${\color{red}{\text{Example 2:}}}$ We start with a nonsingular hypersurface in affine $n$-space, defined by one equation $f(X_1, \ldots, X_n) = 0$. The nonsingularity means that in $\mathbb{C}[X_1, \ldots, X_n]$, $f$ and its partial derivatives $df/dX_i$ generate the unit ideal. So there exist polynomials $A$, $B_1$, $B_2$, $\ldots$ , $B_n$ in $\mathbb{C}[X_1, \ldots, X_n]$ such that$$Af + \sum_i B_i {{df}\over{dX_i}} = 1.$$ Okay, start with$$R_1 := \mathbb{Z}[\text{coefficients of }f],$$then pass to$$R_0 := R_1[\text{all coefficients of }A\text{ and all the }B_i].$$Once you have a spreading out, say $X_1/R_1$ with structure map $\pi$ which is now smooth and whose $\mathbb{C}$-fiber is geometrically connected (which for a smooth scheme is the same as geometrically irreducible), you can use the fact for $n := \text{the relative dimension of }X_1/R_1$, and $\ell$ a prime invertible in $R_1$ (if there isn't one pass to $R_1[1/\ell]$ for your favorite $\ell$), $R^{2n}\pi_!(\mathbb{Z}/\ell\mathbb{Z})$ is constructible, so "locally constant" or lisse, on a dense open set of $\text{Spec}\,R_1$; Its rank at each point is the number of geometrically irreducible components of the fiber: as this rank is one at the point corresponding to $\mathbb{C}$ (a point lying over the generic point), this rank is one on an open dense set, so certainly over a set of the form $R_1[1/g]$ for some nonzero element $g$ in $R_1$.

• I appreciate these examples, they've been helpful for understanding this! Aug 19, 2016 at 14:42

I think that I have answered my question.

The Nagata compactification theorem shows that if $X$ is a connected, smooth $\mathbb C$-scheme of finite type, there exists a proper $\mathbb C$-scheme $\overline{X}$ and an open inmersion $j:X\to\overline{X}$ over $\mathbb C$. Therefore, $\overline{X}$ is a finite union of coordinate rings of affine varieties and we may consider $R$ the $\mathbb Z$-algebra generated by the coefficients of all the polynomials defining these varieties. If we spread-out each variety over $R$ as in the question, then a glueing procedure gives us a connected, smooth $R$-scheme $\overline{\mathbb{X}}$ of finite type such that extension of scalars $R\hookrightarrow\mathbb C$ gives back $\overline{X}$.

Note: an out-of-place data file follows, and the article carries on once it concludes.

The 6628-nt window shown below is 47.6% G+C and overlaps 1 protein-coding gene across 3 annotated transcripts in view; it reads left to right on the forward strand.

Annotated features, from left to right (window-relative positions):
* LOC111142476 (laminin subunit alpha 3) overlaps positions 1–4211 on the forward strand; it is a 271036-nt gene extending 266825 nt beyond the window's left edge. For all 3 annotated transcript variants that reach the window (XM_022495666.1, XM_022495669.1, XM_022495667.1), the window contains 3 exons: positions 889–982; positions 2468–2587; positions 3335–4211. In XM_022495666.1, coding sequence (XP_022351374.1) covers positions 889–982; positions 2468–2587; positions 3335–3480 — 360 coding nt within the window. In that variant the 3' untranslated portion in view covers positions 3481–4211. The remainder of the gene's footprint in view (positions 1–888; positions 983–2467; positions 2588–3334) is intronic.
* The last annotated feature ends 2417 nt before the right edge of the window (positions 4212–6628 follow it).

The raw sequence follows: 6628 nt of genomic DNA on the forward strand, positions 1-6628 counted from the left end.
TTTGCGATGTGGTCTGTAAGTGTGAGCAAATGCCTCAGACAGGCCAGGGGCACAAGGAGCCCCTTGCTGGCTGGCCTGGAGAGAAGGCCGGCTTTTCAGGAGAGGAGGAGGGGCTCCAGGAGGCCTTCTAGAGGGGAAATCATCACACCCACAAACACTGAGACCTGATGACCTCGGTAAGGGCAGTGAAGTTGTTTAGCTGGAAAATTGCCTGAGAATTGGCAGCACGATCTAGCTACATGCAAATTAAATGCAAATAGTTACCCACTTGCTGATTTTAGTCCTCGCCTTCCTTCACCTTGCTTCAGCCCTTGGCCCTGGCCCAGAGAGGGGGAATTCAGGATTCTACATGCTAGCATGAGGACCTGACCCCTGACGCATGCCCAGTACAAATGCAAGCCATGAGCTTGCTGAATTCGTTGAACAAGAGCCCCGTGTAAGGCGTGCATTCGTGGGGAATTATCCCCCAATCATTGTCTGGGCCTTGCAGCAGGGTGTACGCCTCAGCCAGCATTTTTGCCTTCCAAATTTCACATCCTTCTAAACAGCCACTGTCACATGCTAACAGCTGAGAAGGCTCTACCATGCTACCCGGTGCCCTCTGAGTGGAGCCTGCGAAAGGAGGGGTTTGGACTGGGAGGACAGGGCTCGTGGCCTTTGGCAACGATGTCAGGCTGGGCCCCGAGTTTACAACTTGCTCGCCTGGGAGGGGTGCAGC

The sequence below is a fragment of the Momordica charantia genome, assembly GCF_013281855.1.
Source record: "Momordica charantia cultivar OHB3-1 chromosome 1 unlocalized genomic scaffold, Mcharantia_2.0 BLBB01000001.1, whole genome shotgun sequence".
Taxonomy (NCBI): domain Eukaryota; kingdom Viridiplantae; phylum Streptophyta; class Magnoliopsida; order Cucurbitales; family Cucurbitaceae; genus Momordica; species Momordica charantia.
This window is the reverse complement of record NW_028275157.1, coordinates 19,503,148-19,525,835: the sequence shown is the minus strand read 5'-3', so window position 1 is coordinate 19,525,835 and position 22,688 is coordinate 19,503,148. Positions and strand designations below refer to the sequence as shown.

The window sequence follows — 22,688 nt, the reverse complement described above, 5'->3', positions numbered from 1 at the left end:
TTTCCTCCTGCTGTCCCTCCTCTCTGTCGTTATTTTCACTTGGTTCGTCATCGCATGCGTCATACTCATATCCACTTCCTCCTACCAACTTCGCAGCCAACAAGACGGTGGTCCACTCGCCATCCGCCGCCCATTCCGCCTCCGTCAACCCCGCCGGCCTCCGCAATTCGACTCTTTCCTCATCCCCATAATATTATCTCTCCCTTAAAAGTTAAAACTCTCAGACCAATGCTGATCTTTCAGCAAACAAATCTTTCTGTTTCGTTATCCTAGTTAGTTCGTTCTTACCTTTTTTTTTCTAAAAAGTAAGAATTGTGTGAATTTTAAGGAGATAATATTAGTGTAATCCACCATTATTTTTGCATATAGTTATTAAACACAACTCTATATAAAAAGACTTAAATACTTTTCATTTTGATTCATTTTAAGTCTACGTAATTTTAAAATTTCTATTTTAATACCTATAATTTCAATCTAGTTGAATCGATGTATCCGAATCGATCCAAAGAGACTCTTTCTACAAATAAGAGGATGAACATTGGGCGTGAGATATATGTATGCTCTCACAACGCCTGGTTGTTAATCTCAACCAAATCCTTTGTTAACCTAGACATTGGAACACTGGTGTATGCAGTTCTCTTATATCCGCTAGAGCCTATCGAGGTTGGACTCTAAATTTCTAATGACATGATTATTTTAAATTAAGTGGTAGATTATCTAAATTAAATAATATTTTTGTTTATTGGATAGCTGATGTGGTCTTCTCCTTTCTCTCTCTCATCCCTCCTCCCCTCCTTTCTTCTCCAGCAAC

edit: this was wrong, as compactifying may produce singularities. The $R$-scheme obtained $\mathbb{X}$ is only proper. The argument will work if $R$ can be chosen such that $\overline{\mathbb{X}}$ it is also flat.

Now, define $\mathbb{X}$ as the image of $X$ via the composition map $X\stackrel{j}{\to}\overline{X}\to\overline{\mathbb{X}}$, which is a connected, smooth $R$-scheme of finite type. The assertion regarding the geometrically connectedness of the fibers follows from this post https://mathoverflow.net/questions/201016/connectedness-of-fibers-for-flat-proper-morphism since $\overline{\mathbb{X}}$ is a proper $R$-scheme and the generic fiber is geometrically connected (since it is $\overline{X}$). Because every fiber in $\mathbb{X}$ is simply the pullback along $j$ of the fibers of $\overline{\mathbb{X}}$ the connectedness follows.

Is this alright? Thanks once again.

• The proper scheme you obtain over $R$ is not necessarily flat. You need to use that flatness also spreads out. Thus, you should "shrink" Spec $R$ a bit. Then you can use the result from EGA to conclude that $\mathbb X$ has geometrically connected fibres. Aug 18, 2016 at 20:44
• Great, thanks! I didn't notice this. Could you please elaborate on the shrinking part? I don't know how should I do it. Aug 18, 2016 at 22:02
• Let $X\to S$ be a morphism of schemes of finite presentation. Suppose that $S$ is integral. Note that $f$ is generically flat, i.e., $f_K : X_K\to Spec K$ is flat (with $K =K(S)$ the function field of $S$). Indeed, "everything" is flat over a field. In particular, the morphism $f$ is flat over some dense open $U$ of $S$. This is called spreading out of flatness; see Poonen's notes on rational points. Thus, in your case: There exists an open (hence open affine) of Spec $R$ over which your morphism is flat. Aug 19, 2016 at 7:05
• Everything is clear now, thanks a lot for the help! (and also for that reference, those notes seem really good) Aug 19, 2016 at 14:41